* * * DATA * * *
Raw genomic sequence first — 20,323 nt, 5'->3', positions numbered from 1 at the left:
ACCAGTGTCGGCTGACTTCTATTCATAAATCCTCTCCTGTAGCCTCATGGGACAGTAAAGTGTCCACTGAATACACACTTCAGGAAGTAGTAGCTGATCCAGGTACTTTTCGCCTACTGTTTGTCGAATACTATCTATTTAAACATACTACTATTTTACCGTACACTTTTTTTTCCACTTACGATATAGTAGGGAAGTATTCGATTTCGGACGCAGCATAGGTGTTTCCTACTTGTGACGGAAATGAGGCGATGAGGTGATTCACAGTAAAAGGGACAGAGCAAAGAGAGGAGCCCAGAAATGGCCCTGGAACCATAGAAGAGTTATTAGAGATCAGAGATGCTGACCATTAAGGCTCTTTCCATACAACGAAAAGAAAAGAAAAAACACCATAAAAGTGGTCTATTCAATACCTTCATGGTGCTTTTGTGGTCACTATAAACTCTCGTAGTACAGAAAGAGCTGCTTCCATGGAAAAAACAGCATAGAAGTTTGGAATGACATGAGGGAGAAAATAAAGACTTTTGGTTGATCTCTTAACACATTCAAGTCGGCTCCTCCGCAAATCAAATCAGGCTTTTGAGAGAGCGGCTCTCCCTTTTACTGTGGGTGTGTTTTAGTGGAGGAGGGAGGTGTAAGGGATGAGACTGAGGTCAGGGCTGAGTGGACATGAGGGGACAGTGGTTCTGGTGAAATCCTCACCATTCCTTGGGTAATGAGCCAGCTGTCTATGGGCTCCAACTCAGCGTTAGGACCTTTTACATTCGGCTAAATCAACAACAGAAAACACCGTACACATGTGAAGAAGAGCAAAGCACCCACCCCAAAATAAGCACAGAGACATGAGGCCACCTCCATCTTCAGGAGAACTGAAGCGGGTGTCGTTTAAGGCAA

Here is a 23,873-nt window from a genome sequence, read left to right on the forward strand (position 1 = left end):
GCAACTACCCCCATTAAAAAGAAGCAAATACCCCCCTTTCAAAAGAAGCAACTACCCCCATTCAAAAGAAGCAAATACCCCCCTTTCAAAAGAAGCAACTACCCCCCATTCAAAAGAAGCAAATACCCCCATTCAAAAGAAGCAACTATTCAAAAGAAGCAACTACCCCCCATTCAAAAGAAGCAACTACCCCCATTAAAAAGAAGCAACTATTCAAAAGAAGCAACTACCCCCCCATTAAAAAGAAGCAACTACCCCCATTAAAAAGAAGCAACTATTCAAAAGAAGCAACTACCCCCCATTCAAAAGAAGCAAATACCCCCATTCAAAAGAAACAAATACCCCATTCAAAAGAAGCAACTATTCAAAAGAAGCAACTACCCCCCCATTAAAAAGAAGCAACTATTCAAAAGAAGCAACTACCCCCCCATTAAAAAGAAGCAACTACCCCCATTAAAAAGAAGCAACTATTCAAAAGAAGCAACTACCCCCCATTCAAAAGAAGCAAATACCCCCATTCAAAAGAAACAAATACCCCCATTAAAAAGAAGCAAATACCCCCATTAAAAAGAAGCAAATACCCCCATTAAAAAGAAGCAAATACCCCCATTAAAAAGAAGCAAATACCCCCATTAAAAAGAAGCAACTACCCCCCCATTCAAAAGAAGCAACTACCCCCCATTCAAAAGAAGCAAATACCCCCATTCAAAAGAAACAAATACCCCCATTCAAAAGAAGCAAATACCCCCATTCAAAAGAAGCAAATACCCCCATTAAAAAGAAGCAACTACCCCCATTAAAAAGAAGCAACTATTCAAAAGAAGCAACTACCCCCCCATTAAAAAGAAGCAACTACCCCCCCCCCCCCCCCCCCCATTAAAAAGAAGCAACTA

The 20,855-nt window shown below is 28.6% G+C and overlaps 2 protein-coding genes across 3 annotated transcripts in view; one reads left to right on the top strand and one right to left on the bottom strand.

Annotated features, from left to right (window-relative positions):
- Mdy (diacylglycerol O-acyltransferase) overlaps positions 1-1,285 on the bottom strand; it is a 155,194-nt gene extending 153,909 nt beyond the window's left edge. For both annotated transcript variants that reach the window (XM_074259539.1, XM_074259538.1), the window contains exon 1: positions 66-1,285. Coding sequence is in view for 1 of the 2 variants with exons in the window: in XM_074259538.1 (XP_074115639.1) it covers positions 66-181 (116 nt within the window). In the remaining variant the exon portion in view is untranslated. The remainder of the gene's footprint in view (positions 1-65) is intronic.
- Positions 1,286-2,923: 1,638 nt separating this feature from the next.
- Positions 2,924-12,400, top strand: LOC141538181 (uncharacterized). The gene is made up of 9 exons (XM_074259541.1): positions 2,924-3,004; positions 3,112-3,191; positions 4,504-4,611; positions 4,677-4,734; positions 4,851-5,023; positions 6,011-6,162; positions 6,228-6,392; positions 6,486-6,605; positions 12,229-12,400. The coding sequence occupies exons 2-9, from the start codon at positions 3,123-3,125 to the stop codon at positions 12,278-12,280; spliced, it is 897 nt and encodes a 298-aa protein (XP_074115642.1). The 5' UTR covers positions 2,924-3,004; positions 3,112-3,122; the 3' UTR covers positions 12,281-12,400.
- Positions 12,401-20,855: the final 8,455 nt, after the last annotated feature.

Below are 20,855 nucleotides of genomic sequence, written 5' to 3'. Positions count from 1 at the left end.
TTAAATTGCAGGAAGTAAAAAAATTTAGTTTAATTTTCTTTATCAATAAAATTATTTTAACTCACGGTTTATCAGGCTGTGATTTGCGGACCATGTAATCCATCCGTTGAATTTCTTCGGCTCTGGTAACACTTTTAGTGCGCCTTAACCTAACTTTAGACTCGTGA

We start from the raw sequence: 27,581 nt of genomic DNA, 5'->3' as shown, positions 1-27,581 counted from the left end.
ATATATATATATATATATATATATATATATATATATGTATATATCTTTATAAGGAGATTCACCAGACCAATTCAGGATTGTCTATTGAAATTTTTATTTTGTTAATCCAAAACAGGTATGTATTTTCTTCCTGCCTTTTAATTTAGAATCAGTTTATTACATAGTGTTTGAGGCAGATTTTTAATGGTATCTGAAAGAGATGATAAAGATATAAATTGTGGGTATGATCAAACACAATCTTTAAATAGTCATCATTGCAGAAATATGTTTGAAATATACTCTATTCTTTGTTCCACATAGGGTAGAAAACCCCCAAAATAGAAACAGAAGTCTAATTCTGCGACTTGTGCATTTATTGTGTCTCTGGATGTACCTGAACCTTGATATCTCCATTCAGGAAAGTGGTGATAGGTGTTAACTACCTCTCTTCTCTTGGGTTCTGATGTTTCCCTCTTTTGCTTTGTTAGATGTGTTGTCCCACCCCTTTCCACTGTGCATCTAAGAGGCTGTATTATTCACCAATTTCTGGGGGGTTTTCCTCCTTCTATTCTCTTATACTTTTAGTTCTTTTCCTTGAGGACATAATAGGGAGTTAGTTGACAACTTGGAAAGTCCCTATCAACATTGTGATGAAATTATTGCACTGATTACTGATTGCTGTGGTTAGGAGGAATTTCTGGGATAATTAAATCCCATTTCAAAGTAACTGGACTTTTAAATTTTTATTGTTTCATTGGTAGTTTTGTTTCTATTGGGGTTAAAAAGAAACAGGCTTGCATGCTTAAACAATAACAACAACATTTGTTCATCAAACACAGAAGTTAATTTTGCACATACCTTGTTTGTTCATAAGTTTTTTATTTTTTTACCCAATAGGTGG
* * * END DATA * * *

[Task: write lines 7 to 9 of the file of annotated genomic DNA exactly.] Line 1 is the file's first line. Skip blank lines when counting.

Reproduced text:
- Mdy (diacylglycerol O-acyltransferase) overlaps positions 1-1,285 on the bottom strand; it is a 155,194-nt gene extending 153,909 nt beyond the window's left edge. For both annotated transcript variants that reach the window (XM_074259539.1, XM_074259538.1), the window contains exon 1: positions 66-1,285. Coding sequence is in view for 1 of the 2 variants with exons in the window: in XM_074259538.1 (XP_074115639.1) it covers positions 66-181 (116 nt within the window). In the remaining variant the exon portion in view is untranslated. The remainder of the gene's footprint in view (positions 1-65) is intronic.
- Positions 1,286-2,923: 1,638 nt separating this feature from the next.
- Positions 2,924-12,400, top strand: LOC141538181 (uncharacterized). The gene is made up of 9 exons (XM_074259541.1): positions 2,924-3,004; positions 3,112-3,191; positions 4,504-4,611; positions 4,677-4,734; positions 4,851-5,023; positions 6,011-6,162; positions 6,228-6,392; positions 6,486-6,605; positions 12,229-12,400. The coding sequence occupies exons 2-9, from the start codon at positions 3,123-3,125 to the stop codon at positions 12,278-12,280; spliced, it is 897 nt and encodes a 298-aa protein (XP_074115642.1). The 5' UTR covers positions 2,924-3,004; positions 3,112-3,122; the 3' UTR covers positions 12,281-12,400.